During last year’s EICMA, BMW Motorrad displayed a new halo model, which it dubbed the “HP4 Race.” At the time details were sparse, however, it was immediately clear that this new vehicle was a significant leap forward from the HP4, which could best be described as a more exclusive and slightly modified version of the S 1000 RR. The HP4 Race sported a full-carbon fiber frame, carbon fiber wheels and even carbon fiber track fairings. The latter of which best conveyed that the HP4 Race was intended as a dedicated track machine. Yet, as we reported at the time, we knew we’d have to wait until spring of 2017 to get further information. Thankfully, today is that wonderful spring day!

For starters, exclusivity was emphasized with the HP4 when it was introduced. However, now with the introduction of the HP4 Race, the original seems comparatively common. Estimates assert that around 3,000 HP4s were produced worldwide during the vehicle’s brief run. The new HP4 Race, on the other hand, has been limited to a mere 750 units worldwide.

Additionally, the new bike is, as anticipated, described as “a purebred racing bike.” And justifiably so. For example, the new HP4 Race weighs less than factory racing bikes utilized in the WSBK and only slightly heavier than MotoGP bikes. In actual numbers, the HP4 Race weighs in at a mere 377lbs. That’s its wet weight too, meaning with a full tank of fuel and with all other necessary fluids. Quite impressive, as well, is the fact that the main frame of the motorcycle weighs just over 17lbs. Also, utilizing carbon fiber for the wheels has enabled a thirty percent reduction in weight, compared to a pair of alloys.

BMW’s pioneering work with carbon fiber in its automotive division contributed significantly to the firm’s ability to adopt the material for use in its motorcycles. However, BMW’s innovative RTM process was not utilized for the sub-frame, which is produced with traditional means.

Of course, carbon fiber isn’t the only material employed to reduce weight. A more wholistic approach was taken. Take the new 4-in-2-in-1 exhaust as an example. Designed in form to be optimal for both performance and weight, the eminent metal with renown for such an application was chosen, titanium. The tank is made of aluminum, as are the HP rear sets.

The rear sets offer customers with eight different mounting positions, ensuring ideal ergonomics for a wide variety of riders. Too, the already mentioned carbon fiber sub-frame enables the seat to be adjusted to three different positions. The standard position is 32.7 inches, but it can be raised to 33.3 inches or lowered to 32.1 inches respectively. Adjustability doesn’t end there, though. The suspension, as well as its geometry, is highly adjustable.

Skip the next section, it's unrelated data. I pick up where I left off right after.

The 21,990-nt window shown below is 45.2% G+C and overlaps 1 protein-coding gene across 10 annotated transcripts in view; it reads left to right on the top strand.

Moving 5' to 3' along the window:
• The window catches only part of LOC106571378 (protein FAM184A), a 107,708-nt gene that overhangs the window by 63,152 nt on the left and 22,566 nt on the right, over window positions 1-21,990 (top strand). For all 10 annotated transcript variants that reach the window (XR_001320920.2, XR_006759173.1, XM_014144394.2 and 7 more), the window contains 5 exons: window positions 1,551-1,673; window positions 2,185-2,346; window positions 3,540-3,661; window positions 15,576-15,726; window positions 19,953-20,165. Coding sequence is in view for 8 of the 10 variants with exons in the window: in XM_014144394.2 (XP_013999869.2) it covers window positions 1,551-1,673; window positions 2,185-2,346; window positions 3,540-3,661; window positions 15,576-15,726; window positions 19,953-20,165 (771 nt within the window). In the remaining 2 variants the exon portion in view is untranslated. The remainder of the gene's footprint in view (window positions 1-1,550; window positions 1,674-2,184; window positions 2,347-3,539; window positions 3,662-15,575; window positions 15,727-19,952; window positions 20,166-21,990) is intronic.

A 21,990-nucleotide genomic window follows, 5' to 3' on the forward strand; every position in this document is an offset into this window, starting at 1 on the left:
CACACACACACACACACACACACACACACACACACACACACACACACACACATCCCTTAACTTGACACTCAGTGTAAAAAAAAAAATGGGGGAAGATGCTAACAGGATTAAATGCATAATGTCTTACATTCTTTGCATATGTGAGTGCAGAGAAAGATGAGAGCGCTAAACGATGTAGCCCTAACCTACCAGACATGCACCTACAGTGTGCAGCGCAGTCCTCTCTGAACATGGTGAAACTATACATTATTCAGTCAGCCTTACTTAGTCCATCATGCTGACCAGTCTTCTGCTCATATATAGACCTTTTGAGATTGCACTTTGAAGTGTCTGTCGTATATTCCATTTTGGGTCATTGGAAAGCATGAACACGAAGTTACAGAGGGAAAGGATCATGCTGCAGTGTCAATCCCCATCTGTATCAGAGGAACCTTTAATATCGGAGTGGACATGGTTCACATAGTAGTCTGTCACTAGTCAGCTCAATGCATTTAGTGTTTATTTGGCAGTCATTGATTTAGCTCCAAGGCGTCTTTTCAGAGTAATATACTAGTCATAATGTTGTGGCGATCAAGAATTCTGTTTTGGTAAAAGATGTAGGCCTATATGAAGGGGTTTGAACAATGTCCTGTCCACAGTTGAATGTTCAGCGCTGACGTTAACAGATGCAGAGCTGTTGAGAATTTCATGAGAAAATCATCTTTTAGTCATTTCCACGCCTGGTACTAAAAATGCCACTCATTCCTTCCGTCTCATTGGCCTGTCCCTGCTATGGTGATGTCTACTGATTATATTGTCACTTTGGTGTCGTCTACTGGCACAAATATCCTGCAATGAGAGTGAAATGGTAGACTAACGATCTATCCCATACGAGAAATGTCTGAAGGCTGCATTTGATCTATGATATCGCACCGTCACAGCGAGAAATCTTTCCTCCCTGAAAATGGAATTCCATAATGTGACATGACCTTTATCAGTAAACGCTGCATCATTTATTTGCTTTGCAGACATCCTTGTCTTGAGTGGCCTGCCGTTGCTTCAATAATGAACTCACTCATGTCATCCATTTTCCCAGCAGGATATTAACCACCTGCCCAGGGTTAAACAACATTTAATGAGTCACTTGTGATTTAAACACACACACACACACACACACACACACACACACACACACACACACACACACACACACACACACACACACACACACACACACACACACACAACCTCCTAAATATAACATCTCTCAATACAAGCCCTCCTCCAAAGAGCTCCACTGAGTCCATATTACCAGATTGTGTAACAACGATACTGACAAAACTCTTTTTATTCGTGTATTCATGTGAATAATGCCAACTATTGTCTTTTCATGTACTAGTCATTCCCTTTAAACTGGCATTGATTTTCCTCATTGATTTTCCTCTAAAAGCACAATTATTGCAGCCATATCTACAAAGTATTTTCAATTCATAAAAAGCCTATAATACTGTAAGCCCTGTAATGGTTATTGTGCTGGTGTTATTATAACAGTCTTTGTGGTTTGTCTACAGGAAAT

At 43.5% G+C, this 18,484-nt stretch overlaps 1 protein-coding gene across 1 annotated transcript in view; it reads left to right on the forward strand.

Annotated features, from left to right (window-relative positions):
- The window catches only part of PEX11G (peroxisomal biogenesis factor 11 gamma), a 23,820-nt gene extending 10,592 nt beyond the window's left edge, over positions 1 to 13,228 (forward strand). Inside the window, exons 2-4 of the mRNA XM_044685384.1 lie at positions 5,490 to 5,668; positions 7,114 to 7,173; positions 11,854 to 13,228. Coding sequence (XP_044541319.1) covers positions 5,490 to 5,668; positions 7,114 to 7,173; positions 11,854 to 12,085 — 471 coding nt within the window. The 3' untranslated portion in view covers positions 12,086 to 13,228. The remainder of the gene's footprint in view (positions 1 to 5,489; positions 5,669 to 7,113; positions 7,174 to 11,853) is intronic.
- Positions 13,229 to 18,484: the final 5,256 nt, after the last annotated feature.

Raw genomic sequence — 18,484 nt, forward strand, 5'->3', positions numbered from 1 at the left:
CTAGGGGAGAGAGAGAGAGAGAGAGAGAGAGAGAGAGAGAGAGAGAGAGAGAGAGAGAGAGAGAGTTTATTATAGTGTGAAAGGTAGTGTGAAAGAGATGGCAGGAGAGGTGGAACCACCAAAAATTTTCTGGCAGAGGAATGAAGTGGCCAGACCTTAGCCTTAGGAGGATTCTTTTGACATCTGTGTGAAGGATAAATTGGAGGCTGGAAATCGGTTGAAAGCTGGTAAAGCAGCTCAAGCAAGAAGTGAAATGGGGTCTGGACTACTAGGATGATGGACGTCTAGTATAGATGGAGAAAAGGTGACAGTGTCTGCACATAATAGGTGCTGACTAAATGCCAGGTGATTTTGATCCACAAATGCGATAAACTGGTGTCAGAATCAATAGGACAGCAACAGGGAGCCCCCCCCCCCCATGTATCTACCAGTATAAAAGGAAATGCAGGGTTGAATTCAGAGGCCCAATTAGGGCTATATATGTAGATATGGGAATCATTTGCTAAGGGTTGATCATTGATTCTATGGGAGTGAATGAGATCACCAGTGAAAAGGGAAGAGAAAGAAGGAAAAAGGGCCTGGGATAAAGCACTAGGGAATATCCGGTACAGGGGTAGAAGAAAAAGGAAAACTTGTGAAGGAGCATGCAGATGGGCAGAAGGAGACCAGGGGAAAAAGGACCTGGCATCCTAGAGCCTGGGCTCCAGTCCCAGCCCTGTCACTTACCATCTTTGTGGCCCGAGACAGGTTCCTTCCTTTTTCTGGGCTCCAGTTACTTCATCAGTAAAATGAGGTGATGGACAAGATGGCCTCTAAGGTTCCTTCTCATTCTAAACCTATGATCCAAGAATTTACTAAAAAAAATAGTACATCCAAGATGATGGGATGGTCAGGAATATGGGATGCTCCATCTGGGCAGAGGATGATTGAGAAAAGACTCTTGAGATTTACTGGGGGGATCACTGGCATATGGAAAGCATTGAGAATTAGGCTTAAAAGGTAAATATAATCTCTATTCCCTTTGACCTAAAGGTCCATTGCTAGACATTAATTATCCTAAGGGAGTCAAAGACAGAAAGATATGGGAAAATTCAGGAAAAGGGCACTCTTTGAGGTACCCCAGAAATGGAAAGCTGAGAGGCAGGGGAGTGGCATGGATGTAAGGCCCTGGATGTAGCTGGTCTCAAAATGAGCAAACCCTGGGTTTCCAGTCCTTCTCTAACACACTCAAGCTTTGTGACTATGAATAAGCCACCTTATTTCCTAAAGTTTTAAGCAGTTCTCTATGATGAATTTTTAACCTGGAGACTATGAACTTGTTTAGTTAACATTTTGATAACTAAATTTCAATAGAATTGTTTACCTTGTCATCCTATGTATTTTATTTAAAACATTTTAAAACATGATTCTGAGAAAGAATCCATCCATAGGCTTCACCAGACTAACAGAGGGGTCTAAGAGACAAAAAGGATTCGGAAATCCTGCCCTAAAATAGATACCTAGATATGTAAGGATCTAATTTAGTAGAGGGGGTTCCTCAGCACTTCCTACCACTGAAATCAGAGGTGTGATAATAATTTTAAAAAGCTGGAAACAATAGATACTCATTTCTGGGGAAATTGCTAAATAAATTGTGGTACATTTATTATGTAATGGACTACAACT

Speaking of the suspension, the best name in the business, Öhlins, is adorned upon the upside down fork and rear spring. In fact, the setup used here, on the HP4 Race, is said by BMW to be “reserved almost solely for World Cup motorcycles.” It is upon the upper fork bridge where a carbon fiber badge indicating the production number, ranging from 1-750, rests. Keeping with utilizing only the best, Brembo GP4 PR monoblock fixed calipers are present. Another item rarely seen outside of the realm of WSBK or MotoGP.

All else being great, I’m sure you’re desperate to hear about the heart of this beast. The power plant is shared with the S 1000 RR, but it is tuned to meet WSBK specs. That means that we are talking about horsepower output well in excess of 200HP. 215HP, to be precise. That’s 16HP more than a road going S 1000 RR. RPMs are up too, from 14,200RPM to 14,500RPM. All of that power is put through a 6-speed close-ratio gearbox, which has been developed entirely for track use. Authentically, the shift pattern is reversed from the normal 1-N-2-3-4-5-6 pattern used on road bikes. Too, a performance staple, the HP4 Race features BMW’s version of an up and down quick shifter, HP Shift Assistant Pro, which enables up and down shifts without using the clutch.

As expected, the electrical systems aboard the HP4 Race are no less impressive than the aforementioned goodies. Though, rider aids like traction control may not be exclusive to this bike, one unique difference is that all settings and aids are, of course, oriented towards track use solely. Even the layout for the controls is identical to that of WSBK bikes. There is, Dynamic Traction Control, Wheelie Control, Engine Brake Retarder, Launch Control and even a Pit Lane Speed Limiter. Supercomputer on two wheels? BMW Motorrad fan Steve Jobs would likely approve. Too, the HP4 Race has an extensive rider display unit, which can also provide mechanics with a even more extensive diagnostic datum.

The one datum we haven’t yet been provided, however, is how much the new HP4 Race will cost to add to your racing paddock. One thing is for sure, though, the best of the best never comes cheap. In 2014, the HP4 could be purchased for as little as $20,300USD, yet, the HP4 Race is in an entirely different segment. Relevant competitors, like the Ducati 1299 Superleggera and new KTM RC16 Replica range from $80,000USD to a reported $107,000-$128,000USD respectively, just for context.

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